Jacqueline's students all had a great respect for her. Alain Calmat once remarked, "She's never mean, she never sacrifices one student for another, and I think that’s very important because it’s very rare." Alain Giletti recalled, "She was really a mother hen for me. She cared about my business, my equipment, how I washed up when I was very young." Patrick Péra described her as "a little piece of woman, always the first on the ice, never sick. A mother hen sometimes, very hard, demanding, sometimes uncompromising too." One example of this 'uncompromising' determination was a story that appeared in Jacqueline du Bief's book "Thin Ice". She recalled, "Arriving late to the little [train] station [in Chamonix] after some rather complicated adventures, what was my surprise to find Madame Vaudecrane on the line, gesticulating wildly in front of the engine. Seeing that I could not arrive before the train left, she had put forth all her charm and her energy to persuade the stationmaster to hold it up for me. In doing this, she had not hesitated to jump down on the track, despite the protests of that good man, and the train - which was composed of a single carriage in which we were the only passengers - was still in the station when I at last arrived!"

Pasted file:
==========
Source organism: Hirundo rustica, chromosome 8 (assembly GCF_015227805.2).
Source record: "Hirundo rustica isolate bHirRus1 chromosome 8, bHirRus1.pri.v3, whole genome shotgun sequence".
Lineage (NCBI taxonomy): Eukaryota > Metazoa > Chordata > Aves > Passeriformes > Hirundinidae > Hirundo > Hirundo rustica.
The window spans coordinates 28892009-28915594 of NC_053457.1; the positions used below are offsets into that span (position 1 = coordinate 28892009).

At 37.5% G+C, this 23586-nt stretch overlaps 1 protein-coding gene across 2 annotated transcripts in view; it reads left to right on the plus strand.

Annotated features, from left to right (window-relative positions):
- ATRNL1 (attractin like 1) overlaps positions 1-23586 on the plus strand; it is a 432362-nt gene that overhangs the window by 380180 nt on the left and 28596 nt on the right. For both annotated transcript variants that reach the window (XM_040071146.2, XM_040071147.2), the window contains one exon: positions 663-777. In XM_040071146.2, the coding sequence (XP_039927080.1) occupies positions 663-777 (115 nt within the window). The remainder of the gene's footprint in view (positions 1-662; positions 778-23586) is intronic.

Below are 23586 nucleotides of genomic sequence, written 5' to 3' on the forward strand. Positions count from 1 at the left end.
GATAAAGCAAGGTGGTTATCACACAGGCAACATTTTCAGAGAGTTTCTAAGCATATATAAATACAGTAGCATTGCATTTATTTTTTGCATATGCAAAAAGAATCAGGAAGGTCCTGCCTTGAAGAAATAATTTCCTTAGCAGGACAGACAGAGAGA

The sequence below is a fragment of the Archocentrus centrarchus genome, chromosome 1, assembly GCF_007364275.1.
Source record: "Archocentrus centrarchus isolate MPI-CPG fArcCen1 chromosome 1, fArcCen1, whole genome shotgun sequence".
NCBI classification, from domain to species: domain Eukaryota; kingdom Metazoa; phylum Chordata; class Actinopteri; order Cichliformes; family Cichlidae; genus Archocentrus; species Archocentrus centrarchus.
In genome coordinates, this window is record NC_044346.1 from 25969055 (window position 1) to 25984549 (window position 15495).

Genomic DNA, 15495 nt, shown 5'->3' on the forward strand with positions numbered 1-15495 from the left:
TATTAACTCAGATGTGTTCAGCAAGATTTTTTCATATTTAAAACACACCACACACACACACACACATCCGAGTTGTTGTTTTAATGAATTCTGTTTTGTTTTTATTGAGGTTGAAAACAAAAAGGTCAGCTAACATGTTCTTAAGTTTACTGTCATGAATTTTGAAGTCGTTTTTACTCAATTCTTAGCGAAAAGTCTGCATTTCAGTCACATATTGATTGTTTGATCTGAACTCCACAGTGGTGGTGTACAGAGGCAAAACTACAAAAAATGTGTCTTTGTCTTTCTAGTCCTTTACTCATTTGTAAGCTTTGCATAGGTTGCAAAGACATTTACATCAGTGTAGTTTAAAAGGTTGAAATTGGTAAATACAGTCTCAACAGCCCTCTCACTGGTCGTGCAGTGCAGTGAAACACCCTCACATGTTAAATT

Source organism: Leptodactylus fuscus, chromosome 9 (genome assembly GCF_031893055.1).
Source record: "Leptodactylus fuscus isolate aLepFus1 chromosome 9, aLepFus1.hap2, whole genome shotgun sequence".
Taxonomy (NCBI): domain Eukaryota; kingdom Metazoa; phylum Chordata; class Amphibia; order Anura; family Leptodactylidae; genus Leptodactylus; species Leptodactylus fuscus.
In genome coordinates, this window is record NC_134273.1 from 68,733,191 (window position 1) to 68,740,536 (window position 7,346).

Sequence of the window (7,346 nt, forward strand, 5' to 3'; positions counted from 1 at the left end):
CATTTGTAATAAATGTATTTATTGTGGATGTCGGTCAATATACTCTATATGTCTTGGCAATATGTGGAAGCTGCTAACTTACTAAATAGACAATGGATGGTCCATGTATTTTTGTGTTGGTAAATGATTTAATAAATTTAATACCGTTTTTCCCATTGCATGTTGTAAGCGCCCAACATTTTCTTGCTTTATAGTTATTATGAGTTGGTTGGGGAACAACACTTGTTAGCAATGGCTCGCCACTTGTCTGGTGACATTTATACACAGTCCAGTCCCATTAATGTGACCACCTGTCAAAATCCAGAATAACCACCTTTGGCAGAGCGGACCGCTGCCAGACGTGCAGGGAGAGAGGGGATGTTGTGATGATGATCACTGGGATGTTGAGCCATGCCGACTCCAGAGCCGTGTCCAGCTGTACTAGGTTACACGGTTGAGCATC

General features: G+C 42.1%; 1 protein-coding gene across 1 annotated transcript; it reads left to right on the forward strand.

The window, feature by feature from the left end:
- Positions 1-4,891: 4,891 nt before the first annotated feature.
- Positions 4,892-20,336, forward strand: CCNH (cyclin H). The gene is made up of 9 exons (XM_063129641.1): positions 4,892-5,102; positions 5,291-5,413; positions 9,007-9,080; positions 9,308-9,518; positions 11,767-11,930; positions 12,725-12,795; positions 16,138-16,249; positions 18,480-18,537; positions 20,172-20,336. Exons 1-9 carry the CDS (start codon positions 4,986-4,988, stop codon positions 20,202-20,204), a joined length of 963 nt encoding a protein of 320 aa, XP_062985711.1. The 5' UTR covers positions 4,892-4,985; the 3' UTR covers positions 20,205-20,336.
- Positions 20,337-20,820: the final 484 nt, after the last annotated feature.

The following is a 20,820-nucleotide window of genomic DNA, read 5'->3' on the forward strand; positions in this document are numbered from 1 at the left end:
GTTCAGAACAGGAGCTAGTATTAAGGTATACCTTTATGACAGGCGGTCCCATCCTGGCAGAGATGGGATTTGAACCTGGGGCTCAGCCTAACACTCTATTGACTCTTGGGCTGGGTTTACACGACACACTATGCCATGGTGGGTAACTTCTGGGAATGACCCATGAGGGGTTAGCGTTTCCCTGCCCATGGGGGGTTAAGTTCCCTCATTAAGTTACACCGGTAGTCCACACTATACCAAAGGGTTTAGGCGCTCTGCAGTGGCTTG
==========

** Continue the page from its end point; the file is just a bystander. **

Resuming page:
Jacqueline Vaudecrane, Didier Gailhaguet and Patrick Péra

A fun fact about Jacqueline is the fact she had a green thumb... and a very unique garden at her country home. When each of her students won a title, they gave her a tree as thank you. When Alain Calmat won the World Championships in 1965, she got a weeping willow. When Christiane and Jean-Paul Guhel medalled at the European Championships, they gave her a Japanese cedar. As her students accumulated medals, she accumulated shrubbery. She also enjoyed needlework and would show guests to her home the pieces she'd made while travelling abroad to figure skating competitions, proudly saying, "These are my school figures!"

Jacqueline was honoured by the French government in 1984 as a recipent of the Legion Of Honour, the highest French order of merit for military and civil achievements. It was presented to her by her student Alain Calmat, who was then the Minister Of Sports. She officially retired from coaching in 2001 at the age of eighty-eight. She passed away on February 27, 2018 at the incredible age of one hundred and four in the small town of Uzès, just outside the ancient village of Saint Quentin-la-Potèrie in the Gard department of southern France.

Less than a decade before her death, Jacqueline said, "I had no teachers. I worked alone. It was difficult. So, if I hadn’t received much, I would give to others. Evidently, whenever I have a World Champion, I don’t compare myself that I was never World Champion. I think it's good for a sports instructor to have not ever been a grand champion."